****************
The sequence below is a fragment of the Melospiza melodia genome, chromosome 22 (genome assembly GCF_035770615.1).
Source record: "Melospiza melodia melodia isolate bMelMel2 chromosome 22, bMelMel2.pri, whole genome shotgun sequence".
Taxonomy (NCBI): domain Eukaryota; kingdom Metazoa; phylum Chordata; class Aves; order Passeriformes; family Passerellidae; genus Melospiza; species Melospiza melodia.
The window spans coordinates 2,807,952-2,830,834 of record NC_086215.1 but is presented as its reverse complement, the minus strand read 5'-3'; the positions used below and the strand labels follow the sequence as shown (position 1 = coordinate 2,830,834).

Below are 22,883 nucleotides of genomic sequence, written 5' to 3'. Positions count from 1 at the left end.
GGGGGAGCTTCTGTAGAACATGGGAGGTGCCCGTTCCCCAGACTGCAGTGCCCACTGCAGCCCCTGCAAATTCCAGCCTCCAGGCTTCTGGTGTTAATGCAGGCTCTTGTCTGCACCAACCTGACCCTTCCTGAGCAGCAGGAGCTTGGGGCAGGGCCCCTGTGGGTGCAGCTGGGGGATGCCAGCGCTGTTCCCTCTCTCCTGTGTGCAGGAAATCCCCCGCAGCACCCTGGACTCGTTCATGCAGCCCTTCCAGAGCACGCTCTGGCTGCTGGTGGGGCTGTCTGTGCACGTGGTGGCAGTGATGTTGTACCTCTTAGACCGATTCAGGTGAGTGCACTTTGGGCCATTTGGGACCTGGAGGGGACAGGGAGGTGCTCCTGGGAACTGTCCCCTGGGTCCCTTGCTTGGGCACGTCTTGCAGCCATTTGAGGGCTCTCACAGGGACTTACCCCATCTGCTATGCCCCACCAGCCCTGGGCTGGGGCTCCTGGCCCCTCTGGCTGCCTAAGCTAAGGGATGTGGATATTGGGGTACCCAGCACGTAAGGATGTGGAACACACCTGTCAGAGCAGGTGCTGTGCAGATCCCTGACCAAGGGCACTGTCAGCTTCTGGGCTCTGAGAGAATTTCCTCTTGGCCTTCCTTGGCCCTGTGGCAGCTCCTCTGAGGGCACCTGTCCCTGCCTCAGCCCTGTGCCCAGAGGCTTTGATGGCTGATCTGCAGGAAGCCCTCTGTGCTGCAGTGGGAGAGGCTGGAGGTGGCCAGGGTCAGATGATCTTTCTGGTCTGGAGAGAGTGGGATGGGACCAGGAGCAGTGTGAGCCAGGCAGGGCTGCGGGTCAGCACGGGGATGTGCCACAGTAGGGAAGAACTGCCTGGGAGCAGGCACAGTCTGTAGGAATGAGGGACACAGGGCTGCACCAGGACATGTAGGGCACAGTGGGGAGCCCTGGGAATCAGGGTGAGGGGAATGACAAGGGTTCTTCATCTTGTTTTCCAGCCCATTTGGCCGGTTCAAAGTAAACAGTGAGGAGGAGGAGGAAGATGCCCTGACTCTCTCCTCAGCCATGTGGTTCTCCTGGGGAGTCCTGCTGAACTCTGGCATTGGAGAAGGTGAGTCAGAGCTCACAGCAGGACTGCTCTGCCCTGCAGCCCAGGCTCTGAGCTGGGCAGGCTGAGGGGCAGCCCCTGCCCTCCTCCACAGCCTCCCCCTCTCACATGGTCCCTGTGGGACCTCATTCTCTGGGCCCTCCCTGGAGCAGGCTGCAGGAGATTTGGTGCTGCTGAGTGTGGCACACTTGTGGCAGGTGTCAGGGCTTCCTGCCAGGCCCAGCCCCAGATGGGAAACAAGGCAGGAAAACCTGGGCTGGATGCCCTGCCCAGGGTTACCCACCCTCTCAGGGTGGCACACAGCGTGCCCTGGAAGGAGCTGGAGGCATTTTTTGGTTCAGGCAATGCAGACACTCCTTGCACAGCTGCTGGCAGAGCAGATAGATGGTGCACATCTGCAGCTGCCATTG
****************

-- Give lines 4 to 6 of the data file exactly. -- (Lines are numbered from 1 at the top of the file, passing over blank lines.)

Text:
The window spans coordinates 2,807,952-2,830,834 of record NC_086215.1 but is presented as its reverse complement, the minus strand read 5'-3'; the positions used below and the strand labels follow the sequence as shown (position 1 = coordinate 2,830,834).

Below are 22,883 nucleotides of genomic sequence, written 5' to 3'. Positions count from 1 at the left end.
GGGGGAGCTTCTGTAGAACATGGGAGGTGCCCGTTCCCCAGACTGCAGTGCCCACTGCAGCCCCTGCAAATTCCAGCCTCCAGGCTTCTGGTGTTAATGCAGGCTCTTGTCTGCACCAACCTGACCCTTCCTGAGCAGCAGGAGCTTGGGGCAGGGCCCCTGTGGGTGCAGCTGGGGGATGCCAGCGCTGTTCCCTCTCTCCTGTGTGCAGGAAATCCCCCGCAGCACCCTGGACTCGTTCATGCAGCCCTTCCAGAGCACGCTCTGGCTGCTGGTGGGGCTGTCTGTGCACGTGGTGGCAGTGATGTTGTACCTCTTAGACCGATTCAGGTGAGTGCACTTTGGGCCATTTGGGACCTGGAGGGGACAGGGAGGTGCTCCTGGGAACTGTCCCCTGGGTCCCTTGCTTGGGCACGTCTTGCAGCCATTTGAGGGCTCTCACAGGGACTTACCCCATCTGCTATGCCCCACCAGCCCTGGGCTGGGGCTCCTGGCCCCTCTGGCTGCCTAAGCTAAGGGATGTGGATATTGGGGTACCCAGCACGTAAGGATGTGGAACACACCTGTCAGAGCAGGTGCTGTGCAGATCCCTGACCAAGGGCACTGTCAGCTTCTGGGCTCTGAGAGAATTTCCTCTTGGCCTTCCTTGGCCCTGTGGCAGCTCCTCTGAGGGCACCTGTCCCTGCCTCAGCCCTGTGCCCAGAGGCTTTGATGGCTGATCTGCAGGAAGCCCTCTGTGCTGCAGTGGGAGAGGCTGGAGGTGGCCAGGGTCAGATGATCTTTCTGGTCTGGAGAGAGTGGGATGGGACCAGGAGCAGTGTGAGCCAGGCAGGGCTGCGGGTCAGCACGGGGATGTGCCACAGTAGGGAAGAACTGCCTGGGAGCAGGCACAGTCTGTAGGAATGAGGGACACAGGGCTGCACCAGGACATGTAGGGCACAGTGGGGAGCCCTGGGAATCAGGGTGAGGGGAATGACAAGGGTTCTTCATCTTGTTTTCCAGCCCATTTGGCCGGTTCAAAGTAAACAGTGAGGAGGAGGAGGAAGATGCCCTGACTCTCTCCTCAGCCATGTGGTTCTCCTGGGGAGTCCTGCTGAACTCTGGCATTGGAGAAGGTGAGTCAGAGCTCACAGCAGGACTGCTCTGCCCTGCAGCCCAGGCTCTGAGCTGGGCAGGCTGAGGGGCAGCCCCTGCCCTCCTCCACAGCCTCCCCCTCTCACATGGTCCCTGTGGGACCTCATTCTCTGGGCCCTCCCTGGAGCAGGCTGCAGGAGATTTGGTGCTGCTGAGTGTGGCACACTTGTGGCAGGTGTCAGGGCTTCCTGCCAGGCCCAGCCCCAGATGGGAAACAAGGCAGGAAAACCTGGGCTGGATGCCCTGCCCAGGGTTACCCACCCTCTCAGGGTGGCACACAGCGTGCCCTGGAAGGAGCTGGAGGCATTTTTTGGTTCAGGCAATGCAGACACTCCTTGCACAGCTGCTGGCAGAGCAGATAGATGGTGCACATCTGCAGCTGCCATTG